As the period of the disturbance increases even further, the variance then improves, until at roughly six to ten times ultimate period, the variance returns to unity. After that it keeps on improving, and finally, at somewhere between 30 and 100 ultimate periods, the variance will get close to zero, which means that the controller is coping very well with controlling the disturbance.

People sometimes find this graph disturbing, because it is effectively telling us that feedback control cannot deal at all well with regular disturbances at frequencies near to the natural resonant frequency of the loop. The ultimate period of a typical liquid flow loop is about six seconds. This means that one would not really want regular disturbances entering the loop at periods between about one and 30 seconds, or else the controller will start reacting adversely to these disturbances, and in fact it would be better in manual than in automatic.

However, after some reflection we must realise that feedback control was never designed to deal with cyclical disturbances. It was designed to compensate for changes that occur on an intermittent basis. A good electrical analogy is that feedback was designed to operate on DC systems, not on AC systems. In fact, properly optimised feedback control generally does a brilliant job.

One can now understand quite a bit about feedback loop behaviour when faced with different type of disturbances. Firstly, the type of noise found on many fast regulating loops like noise are at high frequencies that lie well to the left of the peak of the curve. Provided these signals are not aliased into lower frequencies, as mentioned in an earlier Loop signature article, they will not affect the loop, and they can be ignored.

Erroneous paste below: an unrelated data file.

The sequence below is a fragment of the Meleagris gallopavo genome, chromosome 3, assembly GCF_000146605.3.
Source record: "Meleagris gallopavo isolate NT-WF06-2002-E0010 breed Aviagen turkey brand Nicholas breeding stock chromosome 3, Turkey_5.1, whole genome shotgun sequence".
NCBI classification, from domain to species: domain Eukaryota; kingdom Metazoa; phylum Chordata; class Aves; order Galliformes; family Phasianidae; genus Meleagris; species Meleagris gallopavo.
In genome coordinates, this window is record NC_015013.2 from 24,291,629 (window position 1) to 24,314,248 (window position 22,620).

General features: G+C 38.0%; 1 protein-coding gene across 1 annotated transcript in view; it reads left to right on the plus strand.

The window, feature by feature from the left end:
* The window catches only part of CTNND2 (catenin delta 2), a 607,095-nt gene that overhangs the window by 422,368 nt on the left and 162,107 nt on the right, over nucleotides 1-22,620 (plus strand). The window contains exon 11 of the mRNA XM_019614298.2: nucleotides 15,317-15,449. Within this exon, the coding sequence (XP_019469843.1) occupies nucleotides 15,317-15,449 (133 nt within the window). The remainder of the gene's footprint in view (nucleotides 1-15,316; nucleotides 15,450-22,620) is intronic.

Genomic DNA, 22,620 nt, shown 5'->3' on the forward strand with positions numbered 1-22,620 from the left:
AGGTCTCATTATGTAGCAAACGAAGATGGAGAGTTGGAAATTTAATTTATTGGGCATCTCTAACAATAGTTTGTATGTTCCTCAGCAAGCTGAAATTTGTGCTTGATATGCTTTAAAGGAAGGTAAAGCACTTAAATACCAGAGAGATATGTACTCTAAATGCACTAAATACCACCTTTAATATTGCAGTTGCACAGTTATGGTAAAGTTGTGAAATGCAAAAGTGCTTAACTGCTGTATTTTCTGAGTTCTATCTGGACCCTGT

Lower frequencies that fall within the peak of the graph will cause increased variance and create problems. To deal with disturbances in this range, one should firstly try and eliminate them at their source. For example, better installation practices may help, like employing a stilling-well on level measurements, or using anti-aliasing filters on transmitters. If this cannot be done, then one may be forced to use a lag filter. As mentioned in a previous Loop signature article, filters are not desirable. In the case of very low frequencies, filters cannot be used, as they will completely kill the true process dynamics.

If all else fails, and provided the disturbances can be measured at their source, then feedforward decoupling is a powerful technique. It can operate very much faster than feedback control, and can be used to compensate for most cyclic load changes.

In many instances in plants suffering from cyclic load changes that cannot be eliminated at the source, one finds technicians and engineers spending frustrating hours trying to speed up the feedback tuning in a loop in a vain attempt to get it to control fast enough to deal with the changes. In actual fact, if the frequency of the disturbance is in the range of frequencies between 0,2 and 6 ultimate periods, the faster the tuning, the worse will be the variance. They would have really been better off de-tuning the controller. One should always check on the period of the disturbances and the ultimate period of the loop before trying to tune out a regular disturbance.

About Michael Brown

Michael Brown.

Michael Brown is a specialist in control loop optimisation, with many years of experience in process control instrumentation. His main activities are consulting and teaching practical control loop analysis and optimisation. He now presents courses and performs optimisation over the internet. His work has taken him to plants all over South Africa and also to other countries. He can be contacted at: Michael Brown Control Engineering CC, +27 82 440 7790.